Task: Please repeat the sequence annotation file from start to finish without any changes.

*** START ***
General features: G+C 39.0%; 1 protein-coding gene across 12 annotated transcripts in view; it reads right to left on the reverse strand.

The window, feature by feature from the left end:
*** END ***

General features: G+C 39.0%; 1 protein-coding gene across 12 annotated transcripts in view; it reads right to left on the reverse strand.

The window, feature by feature from the left end: